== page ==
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A carelessly handled strand of virus has changed the way we live forever.

Since the COVID-19 outbreak, complete or partial lockdown has been the go-to resort for most nations across the globe. While effective in reducing the doubling rates of the cases, it has brought about significant restrictions in our once carefree lives.

But restrictions or adversities can open up new ways and introduce us to ourselves.

In a lot of ways, living, eating, moving and playing will experience a dramatic and almost permanent shifts. People across the globe have already started considering to tailor their activities to occupy a 'smaller footprint'. Long walks have become marches across the house. Road runs have become running around the house perimeter or rope skipping. Swimming seems to have become an almost extinct activity overnight and I fear I may lose all my limited ability to flutter kick in a water higher than six feet all this time.

In this time of most granted luxuries being almost unfairly snatched away from us, it is restorative to relax and rethink what we have been doing all this while and chisel the extra 'ceramic' off our sculptures.

If you are like me, you would have already used this period as a renaissance for your training and health endeavors by now.

The spotlight would remain on a few significant areas of physical training and lifestyle management:


More importantly, setting up a small exercise space in your house or balcony, or what I'd prefer calling a 'Courage Corner' would become a part of most people's interior decoration. The usual belief that you 'need' a gym to get better will be got done with. After you have lost close to 5 to 6 kilos doing kettlebell swings with a single kettlebell for two months, you will be shocked to know how little YOU actually needed when it comes to exercise hardware. My forecast is people will shift to either extreme of the weight loss continuum after a long lockdown: They will either become a gluttonous over-sized mammoth adaptations of themselves; or become a wiry, reasonably stronger and significantly leaner versions of themselves. You might witness changes in some driven home-warriors they were never able to earn during their overhauled hours after hours of workouts in Planet Fitness or Gold's Gym.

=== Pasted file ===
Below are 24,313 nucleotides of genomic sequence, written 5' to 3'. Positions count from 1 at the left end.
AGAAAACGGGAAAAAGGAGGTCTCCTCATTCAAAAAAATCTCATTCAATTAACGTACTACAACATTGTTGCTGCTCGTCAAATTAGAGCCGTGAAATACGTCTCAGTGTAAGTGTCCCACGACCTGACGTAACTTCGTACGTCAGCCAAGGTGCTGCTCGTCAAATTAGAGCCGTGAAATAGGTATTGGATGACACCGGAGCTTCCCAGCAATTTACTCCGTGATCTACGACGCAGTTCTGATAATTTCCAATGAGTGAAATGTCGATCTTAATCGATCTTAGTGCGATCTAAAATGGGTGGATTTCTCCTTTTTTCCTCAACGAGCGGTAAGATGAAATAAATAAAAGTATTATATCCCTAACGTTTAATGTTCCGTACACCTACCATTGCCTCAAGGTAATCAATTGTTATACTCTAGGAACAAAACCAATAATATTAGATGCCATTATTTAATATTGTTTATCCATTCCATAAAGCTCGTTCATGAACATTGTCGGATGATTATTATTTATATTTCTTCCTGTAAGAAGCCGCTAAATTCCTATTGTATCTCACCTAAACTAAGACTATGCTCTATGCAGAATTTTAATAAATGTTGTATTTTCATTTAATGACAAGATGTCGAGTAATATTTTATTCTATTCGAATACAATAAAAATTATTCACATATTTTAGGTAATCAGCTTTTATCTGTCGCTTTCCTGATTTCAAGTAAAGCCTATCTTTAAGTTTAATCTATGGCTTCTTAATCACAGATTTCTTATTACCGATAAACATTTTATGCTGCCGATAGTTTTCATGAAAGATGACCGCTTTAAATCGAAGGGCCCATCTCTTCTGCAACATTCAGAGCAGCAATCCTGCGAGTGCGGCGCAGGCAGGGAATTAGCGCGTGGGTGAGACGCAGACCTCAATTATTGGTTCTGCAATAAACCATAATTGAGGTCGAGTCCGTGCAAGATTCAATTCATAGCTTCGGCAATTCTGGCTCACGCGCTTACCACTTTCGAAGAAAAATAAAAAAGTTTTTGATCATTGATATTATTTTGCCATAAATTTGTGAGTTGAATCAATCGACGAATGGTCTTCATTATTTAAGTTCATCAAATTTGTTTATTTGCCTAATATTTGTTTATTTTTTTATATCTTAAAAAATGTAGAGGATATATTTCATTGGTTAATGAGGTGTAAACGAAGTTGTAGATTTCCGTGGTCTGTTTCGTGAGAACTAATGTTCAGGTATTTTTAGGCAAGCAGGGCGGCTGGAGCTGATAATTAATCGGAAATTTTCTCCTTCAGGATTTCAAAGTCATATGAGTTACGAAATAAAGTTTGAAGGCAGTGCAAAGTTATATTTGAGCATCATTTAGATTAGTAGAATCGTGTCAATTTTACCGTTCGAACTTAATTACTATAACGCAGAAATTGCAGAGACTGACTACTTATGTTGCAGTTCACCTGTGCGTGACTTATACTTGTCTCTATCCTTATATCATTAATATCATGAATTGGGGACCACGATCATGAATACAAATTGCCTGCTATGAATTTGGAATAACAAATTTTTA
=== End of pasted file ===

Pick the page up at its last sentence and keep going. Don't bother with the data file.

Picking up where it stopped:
Training at home and developing your own training zone gives you a greater purpose and priority for physical transformation. You might be devoid of a lot of space-intensive options but the dearth of options will take care of itself in the form of lending an unseen innovation to you to create a winning combination with minimalist choices.


Open your Instagram and go to any of the highly featured fitness coach or exercise-fashionista out there and you will see a common theme since the pandemic broke out: Everyone or the other is doing a form of pushup, or pullup, or bodyweight squat or giving a bodyweight touch to any other weight or machine based movement they were doing all this while. Unknowingly, almost all of them are tapping into this uncharted territory of the School Of Bodyweight skills that can teach us more than we have a chance to grasp ever doing partial super heavy deadlifts in a power rack. Lessons in total body tension and linkages throughout the body as Pavel Tsatsouline would like to call it.

Callisthenics, especially the High Tension bodyweight drills like one legged squats and one arm pushups, one of the most underrated training style in existence have resurfaced as the savior of strength and health in the form of high-output and less-investment strength drills that can be done anywhere and not let you become a wimp or lose your man-card ever. One of the biggest myths paralyzing most exercise enthusiasts today is the mindless chase of 'size' or the 'bodybuilding mindset' making us myopic towards the brightest tool of training we have been blessed with all our life: 'Our Own Bodies'. 'Health-Building' over bodybuilding is the right way to go if we need to keep sound gains in our strength and appearance coming for ages and ages.